Generations of Hispanic families divided over marijuana

By Karina Geada

For the children of immigrant parents living in the United States, the debate surrounding the legalization of marijuana is forcing families to examine their traditional values and long-held prejudices associated with the drug. That involves not only parents trying to reconcile their upbringing with current social change in the face of marijuana laws, but also young Hispanics who will have to decide how they will educate their children on a subject considered taboo for much of the Spanish-speaking culture.

The gradual legalization of marijuana goes hand in hand with an evolution of social acceptance and the overcoming of traditional taboos, according to an unprecedented Yahoo News/Marist Poll. With the potential impact on Hispanic families, particularly the millennial children of immigrants, the study brings generational conflicts front and center, as well as issues of the blending of cultures, social norms and the very debate surrounding its decriminalization.

Our exclusive poll of 1,122 Americans 18 or older finds that the consumption of weed has stopped being a “sin” in most households; 52 percent of parents say they have tried marijuana at least once in their life, and consider its use less worrisome for their children than cigarette smoking, alcohol, sex or cheating on exams.

Young Hispanics tend to favor the legalization of the United States’ most popular drug. But although the Latin vote was decisive for approval of its recreational use in California and medicinal use in Florida, a majority of the country’s Latin population continues to oppose its legalization.

The legal consequences of possession and consumption of marijuana, the risks of addiction, the side effects, as well as the means to obtain it and the increase in delinquent behavior, are some of the concerns for Latin parents who are traditionally reticent about legalization.

Weed always generates contradictory opinions. For decades, the consumption of marijuana — much like any illegal drug — has been associated with crime, violence, gangs, drug trafficking and other negative consequences, all of which make a clash of cultures even more of a reality for the children of immigrants living in the United States.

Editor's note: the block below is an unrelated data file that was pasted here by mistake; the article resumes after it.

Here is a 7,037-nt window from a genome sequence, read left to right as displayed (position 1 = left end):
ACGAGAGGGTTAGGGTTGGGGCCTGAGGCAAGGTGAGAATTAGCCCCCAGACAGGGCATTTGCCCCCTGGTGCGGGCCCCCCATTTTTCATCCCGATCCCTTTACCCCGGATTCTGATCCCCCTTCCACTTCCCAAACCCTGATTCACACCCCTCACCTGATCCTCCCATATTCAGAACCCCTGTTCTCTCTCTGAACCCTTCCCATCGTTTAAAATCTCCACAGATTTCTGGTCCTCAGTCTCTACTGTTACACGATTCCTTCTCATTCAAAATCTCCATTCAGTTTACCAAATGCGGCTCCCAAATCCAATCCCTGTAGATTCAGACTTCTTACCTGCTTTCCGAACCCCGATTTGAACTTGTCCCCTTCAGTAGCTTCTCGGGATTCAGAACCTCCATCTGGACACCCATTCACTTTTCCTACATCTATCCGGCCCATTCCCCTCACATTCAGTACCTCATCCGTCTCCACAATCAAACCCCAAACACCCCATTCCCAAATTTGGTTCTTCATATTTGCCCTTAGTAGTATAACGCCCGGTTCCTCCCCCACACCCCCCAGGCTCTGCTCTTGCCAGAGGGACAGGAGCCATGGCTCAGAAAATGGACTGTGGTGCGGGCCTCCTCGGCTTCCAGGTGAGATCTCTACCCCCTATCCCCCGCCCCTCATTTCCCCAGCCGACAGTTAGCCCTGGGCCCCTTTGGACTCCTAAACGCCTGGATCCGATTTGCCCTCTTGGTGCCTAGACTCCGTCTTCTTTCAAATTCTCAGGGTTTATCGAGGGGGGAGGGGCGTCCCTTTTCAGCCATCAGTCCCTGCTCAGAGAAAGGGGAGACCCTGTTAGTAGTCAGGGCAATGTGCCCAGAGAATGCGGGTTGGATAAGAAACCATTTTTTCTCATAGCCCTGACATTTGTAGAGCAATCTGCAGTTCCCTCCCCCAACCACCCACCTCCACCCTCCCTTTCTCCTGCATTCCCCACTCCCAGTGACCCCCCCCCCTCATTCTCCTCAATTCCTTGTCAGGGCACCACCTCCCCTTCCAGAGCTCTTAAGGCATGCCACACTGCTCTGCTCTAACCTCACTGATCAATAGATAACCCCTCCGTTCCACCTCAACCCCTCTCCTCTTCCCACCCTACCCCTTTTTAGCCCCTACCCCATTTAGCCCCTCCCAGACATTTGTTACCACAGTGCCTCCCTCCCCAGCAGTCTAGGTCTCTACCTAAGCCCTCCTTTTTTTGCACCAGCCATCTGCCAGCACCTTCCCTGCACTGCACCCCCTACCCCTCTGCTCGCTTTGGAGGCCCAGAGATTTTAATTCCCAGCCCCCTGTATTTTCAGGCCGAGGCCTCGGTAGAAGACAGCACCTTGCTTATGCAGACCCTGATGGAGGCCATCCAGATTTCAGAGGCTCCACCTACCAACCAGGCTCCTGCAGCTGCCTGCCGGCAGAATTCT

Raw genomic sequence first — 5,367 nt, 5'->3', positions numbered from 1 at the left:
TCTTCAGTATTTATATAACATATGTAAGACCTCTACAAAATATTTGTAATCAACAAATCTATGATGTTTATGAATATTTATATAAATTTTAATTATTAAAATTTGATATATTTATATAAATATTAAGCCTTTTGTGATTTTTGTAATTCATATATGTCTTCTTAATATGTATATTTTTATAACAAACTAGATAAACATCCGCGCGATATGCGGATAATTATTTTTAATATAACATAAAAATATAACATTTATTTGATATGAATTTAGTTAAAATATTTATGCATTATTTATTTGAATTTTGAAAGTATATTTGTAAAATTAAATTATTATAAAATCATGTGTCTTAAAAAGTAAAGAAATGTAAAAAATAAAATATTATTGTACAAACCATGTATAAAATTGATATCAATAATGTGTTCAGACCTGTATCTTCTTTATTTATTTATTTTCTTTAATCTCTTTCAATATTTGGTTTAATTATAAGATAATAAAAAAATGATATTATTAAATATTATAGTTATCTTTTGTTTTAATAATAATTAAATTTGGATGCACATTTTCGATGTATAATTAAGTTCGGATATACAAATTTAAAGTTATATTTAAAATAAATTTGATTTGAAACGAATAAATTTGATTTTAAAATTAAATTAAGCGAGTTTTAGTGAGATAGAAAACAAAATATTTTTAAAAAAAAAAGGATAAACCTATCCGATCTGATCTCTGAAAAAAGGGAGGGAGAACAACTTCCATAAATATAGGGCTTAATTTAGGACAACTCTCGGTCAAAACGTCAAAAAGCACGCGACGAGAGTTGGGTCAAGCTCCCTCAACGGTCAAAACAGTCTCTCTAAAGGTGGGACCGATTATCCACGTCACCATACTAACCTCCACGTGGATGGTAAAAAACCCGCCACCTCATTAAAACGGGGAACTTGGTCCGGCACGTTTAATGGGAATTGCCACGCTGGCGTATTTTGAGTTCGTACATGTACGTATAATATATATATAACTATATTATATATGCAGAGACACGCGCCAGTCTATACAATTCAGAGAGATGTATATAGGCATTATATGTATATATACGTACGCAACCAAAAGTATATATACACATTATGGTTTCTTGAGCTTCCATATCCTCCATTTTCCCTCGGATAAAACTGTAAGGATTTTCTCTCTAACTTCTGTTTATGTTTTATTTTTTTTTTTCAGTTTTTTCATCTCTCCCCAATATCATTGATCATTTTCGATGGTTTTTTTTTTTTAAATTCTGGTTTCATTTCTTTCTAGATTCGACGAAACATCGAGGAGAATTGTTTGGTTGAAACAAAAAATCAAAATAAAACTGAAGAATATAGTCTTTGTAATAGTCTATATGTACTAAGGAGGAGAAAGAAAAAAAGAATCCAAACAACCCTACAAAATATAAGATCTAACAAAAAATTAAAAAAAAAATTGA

The stigma assigned to marijuana is particularly highlighted when it refers to consumers in certain social groups and/or cultures, such as Latinos in unfavorable socioeconomic conditions.

“Weed & the American Family” reveals that 60 percent of parents who use marijuana at least once or twice a year say their children are aware of their consumption, and the majority of them (54 percent) have spoken openly with their kids about it.

At the same time, 72 percent of children at least 18 years of age who have tried marijuana say they have the approval of their parents.

Almost half (47 percent) of parents who consume weed say they have done so in front of their adult children, and have even joined them.

While the recreational use of marijuana continues to be the crux of the debate, many want its medicinal use to be legalized. In fact, the medicinal consumption of weed has reduced and delegitimized the drug’s stigma. And while some may argue that its benefits are exaggerated by its advocates, new laws will allow for researchers to better study its impacts and to understand how it affects our bodies.

Although all drugs have their potential risks, marijuana’s lethality is significantly lower than those of other recreational substances (such as alcohol, tobacco, heroin, cocaine, ecstasy, methamphetamine, amphetamine and methadone) and, by extension, occupies a fairly secondary position of concern for Latin parents.

For years, advocates for the decriminalization and medicinal use of marijuana have criticized the hypocritical position of a nation that allows the marketing and mass sales of alcohol and tobacco, while at the same time prohibiting marijuana.

First-generation U.S. Hispanics and their parents find themselves in a unique position, where conservative values and new social attitudes intersect at a cultural level. It remains to be seen whether the traditions of Latin families will evolve along with their children to form a new dynamic in their new country.


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